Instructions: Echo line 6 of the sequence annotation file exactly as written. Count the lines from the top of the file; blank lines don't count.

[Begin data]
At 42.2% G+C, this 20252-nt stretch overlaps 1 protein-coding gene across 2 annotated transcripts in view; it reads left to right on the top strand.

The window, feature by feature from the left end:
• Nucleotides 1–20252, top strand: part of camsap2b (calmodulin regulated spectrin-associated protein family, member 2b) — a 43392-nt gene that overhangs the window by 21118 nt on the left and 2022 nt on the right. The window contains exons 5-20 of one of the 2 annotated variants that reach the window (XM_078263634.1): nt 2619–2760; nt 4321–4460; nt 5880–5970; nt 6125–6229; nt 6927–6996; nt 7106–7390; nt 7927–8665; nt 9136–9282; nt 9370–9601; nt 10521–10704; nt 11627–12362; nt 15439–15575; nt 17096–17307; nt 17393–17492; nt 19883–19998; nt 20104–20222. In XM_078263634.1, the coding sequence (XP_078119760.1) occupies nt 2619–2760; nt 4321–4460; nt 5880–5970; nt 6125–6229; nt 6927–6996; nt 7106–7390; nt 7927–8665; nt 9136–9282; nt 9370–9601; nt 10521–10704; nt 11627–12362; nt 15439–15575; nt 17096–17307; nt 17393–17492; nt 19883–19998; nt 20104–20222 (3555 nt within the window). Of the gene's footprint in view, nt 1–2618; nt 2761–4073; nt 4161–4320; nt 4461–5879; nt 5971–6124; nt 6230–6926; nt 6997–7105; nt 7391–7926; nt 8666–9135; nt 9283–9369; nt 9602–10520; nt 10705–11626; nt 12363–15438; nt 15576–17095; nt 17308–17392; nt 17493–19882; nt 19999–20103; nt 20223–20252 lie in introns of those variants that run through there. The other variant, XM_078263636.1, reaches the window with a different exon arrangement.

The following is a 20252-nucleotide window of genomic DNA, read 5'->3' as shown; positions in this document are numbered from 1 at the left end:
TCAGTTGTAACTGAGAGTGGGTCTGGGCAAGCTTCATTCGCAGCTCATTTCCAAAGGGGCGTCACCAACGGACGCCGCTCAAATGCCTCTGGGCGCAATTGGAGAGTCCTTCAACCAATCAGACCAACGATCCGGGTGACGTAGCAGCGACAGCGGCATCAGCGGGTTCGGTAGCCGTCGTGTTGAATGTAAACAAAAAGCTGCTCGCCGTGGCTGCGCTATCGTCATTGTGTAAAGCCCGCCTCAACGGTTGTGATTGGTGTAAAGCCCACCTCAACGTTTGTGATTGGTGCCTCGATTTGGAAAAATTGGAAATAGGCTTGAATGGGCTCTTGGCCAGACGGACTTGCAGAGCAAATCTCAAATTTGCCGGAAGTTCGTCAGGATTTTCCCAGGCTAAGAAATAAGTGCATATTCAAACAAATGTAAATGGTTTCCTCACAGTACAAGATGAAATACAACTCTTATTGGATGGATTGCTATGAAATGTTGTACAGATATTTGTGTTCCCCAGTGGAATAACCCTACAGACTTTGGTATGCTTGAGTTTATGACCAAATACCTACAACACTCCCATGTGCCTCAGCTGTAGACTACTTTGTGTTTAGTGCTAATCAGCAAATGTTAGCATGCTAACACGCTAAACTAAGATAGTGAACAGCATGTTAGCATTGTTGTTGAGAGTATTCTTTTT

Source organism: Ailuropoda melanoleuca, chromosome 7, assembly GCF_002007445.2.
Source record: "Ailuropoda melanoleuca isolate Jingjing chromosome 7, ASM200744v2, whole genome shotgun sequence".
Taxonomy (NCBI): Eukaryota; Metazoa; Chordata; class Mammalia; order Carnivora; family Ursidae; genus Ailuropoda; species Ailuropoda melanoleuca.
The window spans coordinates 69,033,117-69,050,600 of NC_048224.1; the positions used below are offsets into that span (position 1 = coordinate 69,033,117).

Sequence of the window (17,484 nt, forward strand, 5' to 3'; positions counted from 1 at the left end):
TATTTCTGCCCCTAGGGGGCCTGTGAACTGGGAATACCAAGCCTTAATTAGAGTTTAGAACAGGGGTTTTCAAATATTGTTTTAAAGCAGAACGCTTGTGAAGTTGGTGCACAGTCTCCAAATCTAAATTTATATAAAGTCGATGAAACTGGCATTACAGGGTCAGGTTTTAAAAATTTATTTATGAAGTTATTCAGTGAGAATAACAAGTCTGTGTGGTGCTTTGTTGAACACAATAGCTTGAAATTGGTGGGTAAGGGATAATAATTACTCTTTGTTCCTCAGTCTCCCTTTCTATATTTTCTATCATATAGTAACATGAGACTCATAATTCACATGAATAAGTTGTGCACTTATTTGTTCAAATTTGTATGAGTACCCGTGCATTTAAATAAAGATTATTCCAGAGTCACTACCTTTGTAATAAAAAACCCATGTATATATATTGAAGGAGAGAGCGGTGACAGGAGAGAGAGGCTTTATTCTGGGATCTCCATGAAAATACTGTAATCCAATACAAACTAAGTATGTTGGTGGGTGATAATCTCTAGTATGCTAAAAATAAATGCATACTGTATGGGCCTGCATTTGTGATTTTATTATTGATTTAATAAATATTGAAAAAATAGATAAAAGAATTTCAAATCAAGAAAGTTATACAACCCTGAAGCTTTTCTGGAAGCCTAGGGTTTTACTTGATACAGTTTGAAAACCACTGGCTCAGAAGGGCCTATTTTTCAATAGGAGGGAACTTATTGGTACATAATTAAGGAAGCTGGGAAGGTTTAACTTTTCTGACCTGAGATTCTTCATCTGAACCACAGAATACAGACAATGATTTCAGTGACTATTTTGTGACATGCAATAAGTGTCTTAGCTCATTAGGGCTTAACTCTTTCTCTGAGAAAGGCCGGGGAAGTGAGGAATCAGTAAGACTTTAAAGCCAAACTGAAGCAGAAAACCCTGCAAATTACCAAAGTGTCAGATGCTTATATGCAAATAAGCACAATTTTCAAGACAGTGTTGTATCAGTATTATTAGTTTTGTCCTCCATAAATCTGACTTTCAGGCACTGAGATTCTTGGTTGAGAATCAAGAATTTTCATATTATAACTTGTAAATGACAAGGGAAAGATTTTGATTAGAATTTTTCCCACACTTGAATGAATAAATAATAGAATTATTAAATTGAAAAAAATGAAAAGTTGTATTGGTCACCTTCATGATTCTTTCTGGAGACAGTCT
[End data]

Source organism: Ailuropoda melanoleuca, chromosome 7, assembly GCF_002007445.2.